Alcohol Dependence Among Surgeons a 'Significant Problem'
Alcohol abuse is a "significant problem" for surgeons in the United States, with more than 15% of respondents in a nationwide survey signaling that they may have dependency issues, the American College of Surgeons reports.
The survey in the February issue of Archives of Surgery found that the rate of alcohol use disorders among the 7,197 responding surgeons is slightly higher than that of the general U.S. population.
For surgeons reporting dependency issues, the survey found there was a "strong association" with problems in personal and professional relationships that included burnout, depression, and medical errors. In fact, the study found that nearly 78% of surgeons reporting a medical error in the previous three months also had issues with alcohol abuse or dependence.
"Our goal is not to scare the public. That is the last thing we want to do. But we also want to say that people are paying a really high price," says Krista L. Kaups, MD, a coauthor of the survey, Prevalence of Alcohol Use Disorders Among American Surgeons.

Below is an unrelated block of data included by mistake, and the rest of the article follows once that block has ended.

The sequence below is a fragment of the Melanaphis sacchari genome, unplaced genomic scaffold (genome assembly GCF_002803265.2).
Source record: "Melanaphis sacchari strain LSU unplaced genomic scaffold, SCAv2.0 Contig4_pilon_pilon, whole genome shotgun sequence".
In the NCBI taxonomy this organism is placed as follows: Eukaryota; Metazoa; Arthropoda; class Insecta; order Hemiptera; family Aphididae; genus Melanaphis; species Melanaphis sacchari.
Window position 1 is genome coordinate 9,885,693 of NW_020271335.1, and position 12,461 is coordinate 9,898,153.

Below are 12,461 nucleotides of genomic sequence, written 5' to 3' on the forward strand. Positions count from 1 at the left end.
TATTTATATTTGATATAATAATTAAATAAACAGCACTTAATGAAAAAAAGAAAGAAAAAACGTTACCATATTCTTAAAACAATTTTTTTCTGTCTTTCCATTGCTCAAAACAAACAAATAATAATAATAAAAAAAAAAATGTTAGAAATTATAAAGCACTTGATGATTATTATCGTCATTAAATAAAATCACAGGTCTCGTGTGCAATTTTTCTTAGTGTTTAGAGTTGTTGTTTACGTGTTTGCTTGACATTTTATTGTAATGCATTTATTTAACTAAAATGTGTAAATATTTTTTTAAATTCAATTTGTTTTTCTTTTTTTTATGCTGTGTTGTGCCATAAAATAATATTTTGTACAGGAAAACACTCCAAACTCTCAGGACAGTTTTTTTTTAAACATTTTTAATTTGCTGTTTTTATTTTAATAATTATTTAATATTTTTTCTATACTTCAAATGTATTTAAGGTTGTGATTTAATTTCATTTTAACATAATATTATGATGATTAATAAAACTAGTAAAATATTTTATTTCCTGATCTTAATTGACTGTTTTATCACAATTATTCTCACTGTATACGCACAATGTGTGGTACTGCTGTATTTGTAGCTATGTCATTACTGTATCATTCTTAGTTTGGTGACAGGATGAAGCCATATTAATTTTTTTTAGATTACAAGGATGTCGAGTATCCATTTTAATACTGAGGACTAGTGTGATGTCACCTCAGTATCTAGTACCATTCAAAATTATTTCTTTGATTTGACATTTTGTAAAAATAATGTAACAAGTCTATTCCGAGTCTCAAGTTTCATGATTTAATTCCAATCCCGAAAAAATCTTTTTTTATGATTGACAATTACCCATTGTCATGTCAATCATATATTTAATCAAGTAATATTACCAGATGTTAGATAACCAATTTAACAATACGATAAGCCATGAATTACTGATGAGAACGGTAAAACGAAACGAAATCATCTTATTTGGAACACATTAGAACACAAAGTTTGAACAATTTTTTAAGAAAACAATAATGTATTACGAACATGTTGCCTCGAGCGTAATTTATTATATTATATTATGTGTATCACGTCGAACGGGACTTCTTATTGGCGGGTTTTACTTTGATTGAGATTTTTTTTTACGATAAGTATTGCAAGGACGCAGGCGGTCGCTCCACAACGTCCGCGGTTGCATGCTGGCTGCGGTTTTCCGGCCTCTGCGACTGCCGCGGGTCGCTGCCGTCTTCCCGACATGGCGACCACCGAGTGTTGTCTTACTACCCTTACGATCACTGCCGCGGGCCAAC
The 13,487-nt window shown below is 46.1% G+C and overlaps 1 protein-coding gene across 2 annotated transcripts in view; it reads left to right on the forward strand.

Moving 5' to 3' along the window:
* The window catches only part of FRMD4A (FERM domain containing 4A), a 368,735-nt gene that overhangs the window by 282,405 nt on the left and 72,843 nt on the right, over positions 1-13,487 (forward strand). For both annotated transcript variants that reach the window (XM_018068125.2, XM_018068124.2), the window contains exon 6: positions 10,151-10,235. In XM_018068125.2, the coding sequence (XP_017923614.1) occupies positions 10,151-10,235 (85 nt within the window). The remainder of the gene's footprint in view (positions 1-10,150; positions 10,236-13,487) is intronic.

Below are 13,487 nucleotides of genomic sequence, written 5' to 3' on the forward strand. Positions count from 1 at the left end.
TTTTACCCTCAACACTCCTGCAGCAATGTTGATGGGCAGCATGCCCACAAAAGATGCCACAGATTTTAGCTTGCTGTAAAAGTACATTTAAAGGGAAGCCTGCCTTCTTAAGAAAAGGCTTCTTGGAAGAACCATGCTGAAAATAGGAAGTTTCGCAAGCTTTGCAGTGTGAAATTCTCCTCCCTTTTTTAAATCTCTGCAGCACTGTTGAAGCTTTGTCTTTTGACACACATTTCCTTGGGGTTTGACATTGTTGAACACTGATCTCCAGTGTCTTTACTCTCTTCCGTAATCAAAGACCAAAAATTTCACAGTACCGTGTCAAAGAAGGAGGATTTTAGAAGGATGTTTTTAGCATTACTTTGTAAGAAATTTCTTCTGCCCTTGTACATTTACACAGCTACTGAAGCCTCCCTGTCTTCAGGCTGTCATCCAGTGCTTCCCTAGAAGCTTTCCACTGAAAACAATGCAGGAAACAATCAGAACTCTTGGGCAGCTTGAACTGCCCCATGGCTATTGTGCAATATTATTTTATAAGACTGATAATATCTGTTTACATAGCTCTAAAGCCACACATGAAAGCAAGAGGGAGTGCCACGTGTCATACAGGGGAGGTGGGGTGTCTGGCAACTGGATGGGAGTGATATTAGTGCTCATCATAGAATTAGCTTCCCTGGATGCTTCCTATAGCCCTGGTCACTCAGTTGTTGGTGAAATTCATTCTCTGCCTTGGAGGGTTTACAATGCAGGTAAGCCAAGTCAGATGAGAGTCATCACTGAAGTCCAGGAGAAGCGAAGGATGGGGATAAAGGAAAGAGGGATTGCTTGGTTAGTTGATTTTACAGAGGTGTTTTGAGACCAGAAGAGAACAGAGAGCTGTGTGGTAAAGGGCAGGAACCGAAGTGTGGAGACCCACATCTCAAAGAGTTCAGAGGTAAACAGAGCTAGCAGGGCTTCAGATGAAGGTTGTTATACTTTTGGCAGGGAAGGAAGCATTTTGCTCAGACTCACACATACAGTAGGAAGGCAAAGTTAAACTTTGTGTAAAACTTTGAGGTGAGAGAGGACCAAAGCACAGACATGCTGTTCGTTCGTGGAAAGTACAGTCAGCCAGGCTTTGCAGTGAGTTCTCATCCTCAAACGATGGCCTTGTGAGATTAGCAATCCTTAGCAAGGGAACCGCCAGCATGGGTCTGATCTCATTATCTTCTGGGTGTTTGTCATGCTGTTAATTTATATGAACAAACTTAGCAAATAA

The study recommends that healthcare organizations and professional associations, including the American College of Surgeons, develop early warning and intervention programs that identify problem drinkers and provide treatment and therapy options. "These findings should also decrease the shame and stigma associated with alcohol abuse or dependence and encourage surgeons to pursue treatment and rehabilitation to promote patient safety and personal well-being," the study said.
- Drug Pricing 'Tantamount to Greed,' Lawmaker Says
- Surgical Checklists Unused in 10% of Hospitals, CMS Data Shows
- The Infection-Busting Treatment Payers Don’t Want to Talk About
- CVS Ramps Up Retail Clinics with Provider Affiliations
- Wanted: Nurse PhDs
- Study Puts Spotlight on Preventing Fall-Related Injuries
- 4 Tectonic Shifts Shaking Up Healthcare
- Doctors Feel Pressure to Accept Risk-based Reimbursement
- Ascension, Carondelet to Partner with Tenet, Dignity Health
- Rural Means Older and Sicker, Data Confirms